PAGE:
Who Are the Highest Paid Dead People?

Celebrity, Wills & estate planning

Actress Elizabeth Taylor—who passed away last March—earned $210 million in the last 12 months, thanks mostly to auctions of her jewelry, costumes, and artwork, which brought in $184 million. Taylor’s White Diamonds perfume alone brought in $75 million last year.

Michael Jackson should be back at the number-one spot of top-earning celebrities soon (now that most of Liz Taylor’s stuff has been sold), but the pop star remains the highest-earning musician—living or dead. Jackson pulled in $145 million in 2012. In addition to continued revenues from the work of other artists (through his 50 percent stake in the Sony/ATV publishing catalog, which includes the Beatles and Lady Gaga) and his own record sales (even ringtone sales still make the man millions), Jackson’s Immortal Tour with Cirque Du Soleil grossed $160 million in 2012.

Elvis (the number-two top earner in music) matched the earnings of Justin Bieber this year, at $55 million. Although his Viva Elvis show in Vegas recently closed, Graceland attendance is still high.

Peanuts creator Charles Shultz made $37 million in the last 12 months. The producers of Ice Age have a big-screen treatment for the strip scheduled for 2015, so we don’t expect Shultz’s earnings to decrease much.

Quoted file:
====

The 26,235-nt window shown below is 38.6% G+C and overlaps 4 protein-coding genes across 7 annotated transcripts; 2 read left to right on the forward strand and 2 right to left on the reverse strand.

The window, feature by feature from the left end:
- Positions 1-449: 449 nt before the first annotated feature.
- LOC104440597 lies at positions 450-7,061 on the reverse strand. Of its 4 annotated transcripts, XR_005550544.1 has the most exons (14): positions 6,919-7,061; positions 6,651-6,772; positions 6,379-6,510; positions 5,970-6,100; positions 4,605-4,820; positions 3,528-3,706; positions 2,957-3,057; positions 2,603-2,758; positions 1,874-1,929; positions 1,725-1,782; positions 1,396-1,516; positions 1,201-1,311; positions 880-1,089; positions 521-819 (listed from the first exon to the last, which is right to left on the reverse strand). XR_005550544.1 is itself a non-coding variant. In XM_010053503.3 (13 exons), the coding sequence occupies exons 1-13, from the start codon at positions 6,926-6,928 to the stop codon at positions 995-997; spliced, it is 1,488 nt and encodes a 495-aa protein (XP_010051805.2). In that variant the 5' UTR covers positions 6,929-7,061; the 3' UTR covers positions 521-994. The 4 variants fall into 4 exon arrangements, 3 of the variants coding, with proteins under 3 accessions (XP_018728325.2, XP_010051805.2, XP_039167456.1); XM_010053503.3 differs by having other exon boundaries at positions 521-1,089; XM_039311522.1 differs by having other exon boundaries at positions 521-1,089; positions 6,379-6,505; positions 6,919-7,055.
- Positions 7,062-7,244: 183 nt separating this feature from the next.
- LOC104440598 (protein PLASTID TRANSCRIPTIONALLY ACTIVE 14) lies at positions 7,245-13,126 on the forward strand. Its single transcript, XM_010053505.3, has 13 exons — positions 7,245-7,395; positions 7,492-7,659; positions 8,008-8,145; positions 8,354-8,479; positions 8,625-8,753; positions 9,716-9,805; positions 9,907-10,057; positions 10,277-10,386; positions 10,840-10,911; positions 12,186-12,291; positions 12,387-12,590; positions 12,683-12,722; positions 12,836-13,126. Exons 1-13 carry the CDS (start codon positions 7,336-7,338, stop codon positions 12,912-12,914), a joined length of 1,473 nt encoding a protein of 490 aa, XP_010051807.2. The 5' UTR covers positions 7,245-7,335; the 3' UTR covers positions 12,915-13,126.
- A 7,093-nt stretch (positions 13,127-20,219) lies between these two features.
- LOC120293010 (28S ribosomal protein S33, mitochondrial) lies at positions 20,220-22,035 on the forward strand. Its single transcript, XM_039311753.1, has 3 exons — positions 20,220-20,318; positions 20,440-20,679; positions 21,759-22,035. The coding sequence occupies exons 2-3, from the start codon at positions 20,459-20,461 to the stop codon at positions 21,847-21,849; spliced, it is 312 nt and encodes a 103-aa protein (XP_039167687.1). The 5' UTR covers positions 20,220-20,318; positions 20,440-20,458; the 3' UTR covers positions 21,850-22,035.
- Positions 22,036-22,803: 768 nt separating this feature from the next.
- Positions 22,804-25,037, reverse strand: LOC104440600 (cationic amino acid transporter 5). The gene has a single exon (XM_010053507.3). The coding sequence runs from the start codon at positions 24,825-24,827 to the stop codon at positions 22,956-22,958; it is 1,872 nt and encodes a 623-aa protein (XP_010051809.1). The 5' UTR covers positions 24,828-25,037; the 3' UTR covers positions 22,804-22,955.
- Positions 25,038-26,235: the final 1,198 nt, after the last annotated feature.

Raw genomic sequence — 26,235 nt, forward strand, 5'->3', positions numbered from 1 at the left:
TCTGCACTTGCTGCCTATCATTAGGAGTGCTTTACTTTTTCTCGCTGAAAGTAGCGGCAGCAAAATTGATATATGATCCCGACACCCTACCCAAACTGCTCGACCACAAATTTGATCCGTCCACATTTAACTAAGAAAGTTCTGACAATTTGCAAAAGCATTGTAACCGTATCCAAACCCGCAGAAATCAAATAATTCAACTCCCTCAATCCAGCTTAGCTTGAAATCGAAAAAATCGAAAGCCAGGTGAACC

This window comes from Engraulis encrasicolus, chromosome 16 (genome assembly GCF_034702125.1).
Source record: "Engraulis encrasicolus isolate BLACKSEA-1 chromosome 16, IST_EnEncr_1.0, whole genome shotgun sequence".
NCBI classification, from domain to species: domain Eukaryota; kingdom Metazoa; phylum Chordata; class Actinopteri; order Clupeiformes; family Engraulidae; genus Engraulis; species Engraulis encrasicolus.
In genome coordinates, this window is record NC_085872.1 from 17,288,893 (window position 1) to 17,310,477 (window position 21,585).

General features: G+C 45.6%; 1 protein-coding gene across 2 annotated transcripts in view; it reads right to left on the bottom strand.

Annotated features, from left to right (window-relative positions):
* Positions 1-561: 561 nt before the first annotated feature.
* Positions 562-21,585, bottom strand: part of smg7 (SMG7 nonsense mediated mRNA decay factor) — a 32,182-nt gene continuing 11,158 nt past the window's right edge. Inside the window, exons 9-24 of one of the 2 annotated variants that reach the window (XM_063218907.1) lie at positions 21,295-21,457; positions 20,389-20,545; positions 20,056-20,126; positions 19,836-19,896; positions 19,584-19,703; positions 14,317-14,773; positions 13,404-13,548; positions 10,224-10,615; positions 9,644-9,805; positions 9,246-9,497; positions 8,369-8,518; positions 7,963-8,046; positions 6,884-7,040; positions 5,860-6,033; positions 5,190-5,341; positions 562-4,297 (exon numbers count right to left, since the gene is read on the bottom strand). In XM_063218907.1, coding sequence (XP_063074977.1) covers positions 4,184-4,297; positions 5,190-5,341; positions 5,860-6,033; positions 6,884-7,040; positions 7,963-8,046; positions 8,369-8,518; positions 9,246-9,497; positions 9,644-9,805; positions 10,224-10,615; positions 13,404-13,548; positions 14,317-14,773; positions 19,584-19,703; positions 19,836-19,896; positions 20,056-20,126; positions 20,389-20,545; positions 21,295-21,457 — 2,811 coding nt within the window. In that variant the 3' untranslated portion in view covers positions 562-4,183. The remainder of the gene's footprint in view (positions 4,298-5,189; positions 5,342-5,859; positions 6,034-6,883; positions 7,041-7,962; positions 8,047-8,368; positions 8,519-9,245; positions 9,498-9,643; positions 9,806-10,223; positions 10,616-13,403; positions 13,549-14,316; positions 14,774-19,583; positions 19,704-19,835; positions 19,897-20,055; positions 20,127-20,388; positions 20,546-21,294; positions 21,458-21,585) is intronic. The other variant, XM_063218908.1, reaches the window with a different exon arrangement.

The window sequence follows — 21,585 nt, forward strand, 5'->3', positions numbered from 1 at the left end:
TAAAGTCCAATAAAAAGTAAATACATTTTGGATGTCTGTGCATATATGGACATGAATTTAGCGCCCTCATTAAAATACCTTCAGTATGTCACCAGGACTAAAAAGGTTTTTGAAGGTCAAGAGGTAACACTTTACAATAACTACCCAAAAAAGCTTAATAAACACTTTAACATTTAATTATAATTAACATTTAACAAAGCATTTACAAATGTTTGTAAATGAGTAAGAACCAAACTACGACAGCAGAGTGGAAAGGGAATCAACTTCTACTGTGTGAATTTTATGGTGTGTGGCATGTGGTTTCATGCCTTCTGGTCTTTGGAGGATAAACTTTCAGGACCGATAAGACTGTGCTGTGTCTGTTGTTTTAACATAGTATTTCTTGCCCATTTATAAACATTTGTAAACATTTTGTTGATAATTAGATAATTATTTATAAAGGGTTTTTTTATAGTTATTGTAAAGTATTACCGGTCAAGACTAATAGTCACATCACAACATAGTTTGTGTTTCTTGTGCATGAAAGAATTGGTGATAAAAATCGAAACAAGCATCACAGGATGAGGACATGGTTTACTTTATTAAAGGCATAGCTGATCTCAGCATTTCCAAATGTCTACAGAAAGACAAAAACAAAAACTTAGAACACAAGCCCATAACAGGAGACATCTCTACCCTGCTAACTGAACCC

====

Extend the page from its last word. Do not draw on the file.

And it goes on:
Bob Marley made $17 million this year—more than Snoop Lion (formerly known as Snoop Dogg). Not necessarily known for commercial ventures in life, Marley has been a pretty successful dead businessman; a Marley beverage company sells a “relaxation drink” called Marley’s Mellow Mood, while House of Marley earns a hefty profit selling Marley gear like headphones and bags.

I Can’t Earn Money While I Sleep—How Do Dead People Make Money?

Copyrights don’t die with authors; while the rules surrounding copyright expiration are complicated and dependent upon dates of creation, publication, and copyrighting, copyrights generally don’t expire for at least 70 years after the death of an author. Currently, anything created since January 1, 1978 is generally protected by copyright laws. The author’s children or otherwise will-specified heirs then have the opportunity to extend the copyright for another 67 years—as long as copyright is applied for a year before its expiration. Still, be sure to clarify who gets the rights to your copyrighted material in your will.

Memorialize Your Things, Keep Your Kids Rich

Obviously copyrighting your intellectual assets can be complicated; make a portfolio of your music, art, writing, photography, inventions, or whatever your money-makers are, and hire a copyright lawyer to help you memorialize and register your work with the Copyright Office or Patent Office so that others cannot copy and distribute your work without giving you a cut.
While you will probably never earn as much as the late Michael Jackson, your kids will appreciate the extra revenue if you protect your intellectual assets. That jingle you wrote in your basement can’t make you rich if you don’t own it, so find an entertainment lawyer, get everything on paper, make it official, and rest in peace while making money.